DAX1/NR0B1 mutations cause primary adrenal insufficiency in early childhood and hypogonadotropic hypogonadism (HHG), leading to absent or incomplete sexual maturation. The aim of the study was to prospectively investigate gonadotrope and testicular functions in a patient carrying a DAX1 mutation, who had spontaneous puberty and normal virilization but oligospermia.
The proband was referred for infertility at the age of 32 years. He reported adrenal insufficiency diagnosed at the age of 19 years. Puberty started at the age of 13 years, with spontaneous virilization, growth spurt, and testicular growth. He reported normal libido and sexual function. Physical examination showed normal virilization, penile length, and testicular volume. However, semen samples showed severe oligospermia. Hormonal measurements confirmed adrenal insufficiency but showed a preserved hypothalamic–pituitary–gonadal axis with normal testosterone and inhibin B; basal and GNRH-stimulated gonadotropin levels and LH pulsatility were also normal. He fathered a first boy by in vitro fertilization and a second boy without medical assistance. As a nephew also had early adrenal insufficiency, the possibility of DAX1 mutation was raised. The same recurrent hemizygous nonsense mutation W39X was found in the proband, his nephew, and in an apparently asymptomatic brother who was found to have adrenal insufficiency, mild HHG, and azoospermia. Several evaluations of the proband over 20 years showed preserved testosterone levels and LH secretion but deteriorating oligospermia.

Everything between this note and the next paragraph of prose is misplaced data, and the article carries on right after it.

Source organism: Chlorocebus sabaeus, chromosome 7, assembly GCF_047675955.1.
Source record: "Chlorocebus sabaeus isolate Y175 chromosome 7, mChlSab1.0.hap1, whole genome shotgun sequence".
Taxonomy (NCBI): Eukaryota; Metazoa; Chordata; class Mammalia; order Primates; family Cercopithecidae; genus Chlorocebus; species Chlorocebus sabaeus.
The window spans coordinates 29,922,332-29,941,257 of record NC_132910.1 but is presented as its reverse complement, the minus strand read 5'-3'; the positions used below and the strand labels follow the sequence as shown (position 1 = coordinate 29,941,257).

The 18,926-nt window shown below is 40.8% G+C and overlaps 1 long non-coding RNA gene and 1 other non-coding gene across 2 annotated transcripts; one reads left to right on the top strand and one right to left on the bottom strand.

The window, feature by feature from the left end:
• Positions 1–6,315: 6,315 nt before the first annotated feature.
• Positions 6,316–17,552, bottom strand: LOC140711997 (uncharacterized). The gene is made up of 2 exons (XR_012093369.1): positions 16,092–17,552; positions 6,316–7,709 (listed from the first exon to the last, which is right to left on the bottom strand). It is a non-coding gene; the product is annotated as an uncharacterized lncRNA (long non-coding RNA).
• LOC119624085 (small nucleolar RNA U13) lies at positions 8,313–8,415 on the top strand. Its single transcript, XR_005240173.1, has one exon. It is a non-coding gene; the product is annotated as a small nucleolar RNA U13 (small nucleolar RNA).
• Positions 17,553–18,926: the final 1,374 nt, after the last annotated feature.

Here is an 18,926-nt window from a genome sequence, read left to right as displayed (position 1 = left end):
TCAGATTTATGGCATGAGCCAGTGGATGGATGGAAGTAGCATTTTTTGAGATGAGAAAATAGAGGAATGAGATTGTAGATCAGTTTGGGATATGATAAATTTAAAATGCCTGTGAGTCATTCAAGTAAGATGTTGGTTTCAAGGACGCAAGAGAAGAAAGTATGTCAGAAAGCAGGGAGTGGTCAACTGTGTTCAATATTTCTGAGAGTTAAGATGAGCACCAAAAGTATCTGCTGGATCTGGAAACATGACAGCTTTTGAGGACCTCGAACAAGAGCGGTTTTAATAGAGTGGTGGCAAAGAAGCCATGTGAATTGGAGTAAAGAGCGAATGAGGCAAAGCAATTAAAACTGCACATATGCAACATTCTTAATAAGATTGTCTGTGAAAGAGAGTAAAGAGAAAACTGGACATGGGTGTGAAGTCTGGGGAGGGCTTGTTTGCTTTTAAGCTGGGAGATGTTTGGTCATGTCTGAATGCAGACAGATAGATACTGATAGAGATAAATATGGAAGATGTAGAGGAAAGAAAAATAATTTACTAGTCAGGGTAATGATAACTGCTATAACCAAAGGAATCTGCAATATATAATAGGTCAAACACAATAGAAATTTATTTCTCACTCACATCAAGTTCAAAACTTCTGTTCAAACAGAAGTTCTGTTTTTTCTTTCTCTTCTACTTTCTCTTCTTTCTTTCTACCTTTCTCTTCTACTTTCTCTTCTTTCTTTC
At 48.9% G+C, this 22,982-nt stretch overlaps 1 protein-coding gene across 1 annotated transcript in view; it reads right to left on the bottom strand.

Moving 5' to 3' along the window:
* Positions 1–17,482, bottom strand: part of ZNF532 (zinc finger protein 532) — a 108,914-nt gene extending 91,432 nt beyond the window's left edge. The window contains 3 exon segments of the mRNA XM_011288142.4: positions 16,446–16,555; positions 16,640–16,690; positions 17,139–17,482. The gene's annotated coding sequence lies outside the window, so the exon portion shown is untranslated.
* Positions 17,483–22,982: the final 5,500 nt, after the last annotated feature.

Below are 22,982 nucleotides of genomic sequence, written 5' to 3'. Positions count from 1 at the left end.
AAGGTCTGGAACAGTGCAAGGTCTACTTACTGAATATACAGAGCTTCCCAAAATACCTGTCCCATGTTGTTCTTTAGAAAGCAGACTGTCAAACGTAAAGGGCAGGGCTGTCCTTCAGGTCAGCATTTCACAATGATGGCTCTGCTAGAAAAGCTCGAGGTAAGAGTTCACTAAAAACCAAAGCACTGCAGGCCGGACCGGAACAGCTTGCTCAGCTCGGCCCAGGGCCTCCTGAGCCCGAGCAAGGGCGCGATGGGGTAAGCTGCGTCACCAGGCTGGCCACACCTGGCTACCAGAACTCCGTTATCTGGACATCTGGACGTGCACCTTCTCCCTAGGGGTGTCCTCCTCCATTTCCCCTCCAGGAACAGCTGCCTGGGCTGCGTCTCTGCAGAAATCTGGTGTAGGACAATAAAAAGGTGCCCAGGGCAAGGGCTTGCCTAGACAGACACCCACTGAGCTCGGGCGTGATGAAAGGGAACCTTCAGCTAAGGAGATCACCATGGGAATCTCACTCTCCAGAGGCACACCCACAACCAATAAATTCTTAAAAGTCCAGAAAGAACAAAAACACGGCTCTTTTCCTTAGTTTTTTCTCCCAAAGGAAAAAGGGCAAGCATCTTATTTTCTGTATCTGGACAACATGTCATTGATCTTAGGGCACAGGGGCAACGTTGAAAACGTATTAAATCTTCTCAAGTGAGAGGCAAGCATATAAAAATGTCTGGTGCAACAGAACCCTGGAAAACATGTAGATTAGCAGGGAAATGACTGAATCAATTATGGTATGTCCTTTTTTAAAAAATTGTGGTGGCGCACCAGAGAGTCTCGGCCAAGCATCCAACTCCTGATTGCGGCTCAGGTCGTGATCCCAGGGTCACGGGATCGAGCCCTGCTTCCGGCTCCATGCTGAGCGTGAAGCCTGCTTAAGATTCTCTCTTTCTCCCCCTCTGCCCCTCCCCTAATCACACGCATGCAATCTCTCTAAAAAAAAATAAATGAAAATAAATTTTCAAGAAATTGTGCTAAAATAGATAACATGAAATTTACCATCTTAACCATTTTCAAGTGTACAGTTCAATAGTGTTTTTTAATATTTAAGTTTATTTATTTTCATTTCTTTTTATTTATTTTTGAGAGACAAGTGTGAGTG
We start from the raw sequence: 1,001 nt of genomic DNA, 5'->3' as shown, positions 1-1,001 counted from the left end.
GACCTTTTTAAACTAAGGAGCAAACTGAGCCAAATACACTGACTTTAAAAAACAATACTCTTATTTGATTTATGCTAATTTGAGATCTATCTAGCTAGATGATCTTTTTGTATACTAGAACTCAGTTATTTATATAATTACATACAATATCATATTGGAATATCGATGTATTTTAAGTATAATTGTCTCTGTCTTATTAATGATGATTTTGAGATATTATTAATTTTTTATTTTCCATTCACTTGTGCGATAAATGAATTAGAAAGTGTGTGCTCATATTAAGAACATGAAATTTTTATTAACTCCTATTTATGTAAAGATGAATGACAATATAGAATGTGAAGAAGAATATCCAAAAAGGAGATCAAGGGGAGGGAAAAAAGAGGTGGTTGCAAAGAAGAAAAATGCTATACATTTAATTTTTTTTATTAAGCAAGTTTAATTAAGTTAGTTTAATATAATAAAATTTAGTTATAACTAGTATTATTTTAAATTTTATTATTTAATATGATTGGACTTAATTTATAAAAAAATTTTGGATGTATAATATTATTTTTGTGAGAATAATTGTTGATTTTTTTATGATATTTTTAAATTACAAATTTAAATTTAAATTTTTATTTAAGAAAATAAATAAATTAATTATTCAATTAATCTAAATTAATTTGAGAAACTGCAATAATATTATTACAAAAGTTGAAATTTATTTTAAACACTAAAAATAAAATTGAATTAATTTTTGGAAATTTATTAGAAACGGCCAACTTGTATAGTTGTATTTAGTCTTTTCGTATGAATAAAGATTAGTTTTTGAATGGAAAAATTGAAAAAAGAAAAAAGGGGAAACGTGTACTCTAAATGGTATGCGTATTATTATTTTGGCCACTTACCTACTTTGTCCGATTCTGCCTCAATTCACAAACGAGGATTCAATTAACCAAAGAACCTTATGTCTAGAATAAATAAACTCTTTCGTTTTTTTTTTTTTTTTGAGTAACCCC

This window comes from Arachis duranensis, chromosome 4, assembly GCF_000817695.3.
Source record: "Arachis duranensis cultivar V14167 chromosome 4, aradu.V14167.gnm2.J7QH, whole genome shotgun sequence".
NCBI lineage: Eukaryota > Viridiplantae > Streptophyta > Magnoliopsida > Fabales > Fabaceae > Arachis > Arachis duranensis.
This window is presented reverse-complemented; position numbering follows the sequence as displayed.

Long-term preservation of normal hypothalamic–pituitary–gonadal function in this patient, contrasting with his severe oligospermia, strongly suggests that DAX1 is required for human spermatogenesis, independently of its known role in gonadotropin secretion.